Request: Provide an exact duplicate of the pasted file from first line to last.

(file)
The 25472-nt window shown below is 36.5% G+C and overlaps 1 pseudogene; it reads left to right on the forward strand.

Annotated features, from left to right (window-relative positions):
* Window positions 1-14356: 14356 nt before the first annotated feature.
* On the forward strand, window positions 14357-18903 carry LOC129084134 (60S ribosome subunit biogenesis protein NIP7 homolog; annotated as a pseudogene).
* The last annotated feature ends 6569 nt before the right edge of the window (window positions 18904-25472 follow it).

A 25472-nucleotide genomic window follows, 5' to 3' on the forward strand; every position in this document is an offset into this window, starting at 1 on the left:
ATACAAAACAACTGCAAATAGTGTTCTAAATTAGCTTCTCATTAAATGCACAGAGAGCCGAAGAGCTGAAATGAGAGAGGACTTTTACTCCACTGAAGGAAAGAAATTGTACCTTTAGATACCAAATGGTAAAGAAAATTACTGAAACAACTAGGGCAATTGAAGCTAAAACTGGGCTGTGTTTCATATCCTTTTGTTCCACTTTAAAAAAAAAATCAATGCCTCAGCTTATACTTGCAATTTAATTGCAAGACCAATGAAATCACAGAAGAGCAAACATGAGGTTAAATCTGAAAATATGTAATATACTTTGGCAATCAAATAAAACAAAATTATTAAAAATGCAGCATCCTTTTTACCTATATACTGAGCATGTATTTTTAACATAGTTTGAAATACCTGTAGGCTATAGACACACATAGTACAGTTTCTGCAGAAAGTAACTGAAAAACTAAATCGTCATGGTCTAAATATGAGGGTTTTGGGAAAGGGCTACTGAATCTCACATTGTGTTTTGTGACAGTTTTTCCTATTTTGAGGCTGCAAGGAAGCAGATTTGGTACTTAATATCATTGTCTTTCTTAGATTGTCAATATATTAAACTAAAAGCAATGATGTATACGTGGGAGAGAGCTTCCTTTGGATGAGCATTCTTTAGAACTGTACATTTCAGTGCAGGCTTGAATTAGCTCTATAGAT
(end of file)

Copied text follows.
The 25472-nt window shown below is 36.5% G+C and overlaps 1 pseudogene; it reads left to right on the forward strand.

Annotated features, from left to right (window-relative positions):
* Window positions 1-14356: 14356 nt before the first annotated feature.
* On the forward strand, window positions 14357-18903 carry LOC129084134 (60S ribosome subunit biogenesis protein NIP7 homolog; annotated as a pseudogene).
* The last annotated feature ends 6569 nt before the right edge of the window (window positions 18904-25472 follow it).

A 25472-nucleotide genomic window follows, 5' to 3' on the forward strand; every position in this document is an offset into this window, starting at 1 on the left:
ATACAAAACAACTGCAAATAGTGTTCTAAATTAGCTTCTCATTAAATGCACAGAGAGCCGAAGAGCTGAAATGAGAGAGGACTTTTACTCCACTGAAGGAAAGAAATTGTACCTTTAGATACCAAATGGTAAAGAAAATTACTGAAACAACTAGGGCAATTGAAGCTAAAACTGGGCTGTGTTTCATATCCTTTTGTTCCACTTTAAAAAAAAAATCAATGCCTCAGCTTATACTTGCAATTTAATTGCAAGACCAATGAAATCACAGAAGAGCAAACATGAGGTTAAATCTGAAAATATGTAATATACTTTGGCAATCAAATAAAACAAAATTATTAAAAATGCAGCATCCTTTTTACCTATATACTGAGCATGTATTTTTAACATAGTTTGAAATACCTGTAGGCTATAGACACACATAGTACAGTTTCTGCAGAAAGTAACTGAAAAACTAAATCGTCATGGTCTAAATATGAGGGTTTTGGGAAAGGGCTACTGAATCTCACATTGTGTTTTGTGACAGTTTTTCCTATTTTGAGGCTGCAAGGAAGCAGATTTGGTACTTAATATCATTGTCTTTCTTAGATTGTCAATATATTAAACTAAAAGCAATGATGTATACGTGGGAGAGAGCTTCCTTTGGATGAGCATTCTTTAGAACTGTACATTTCAGTGCAGGCTTGAATTAGCTCTATAGAT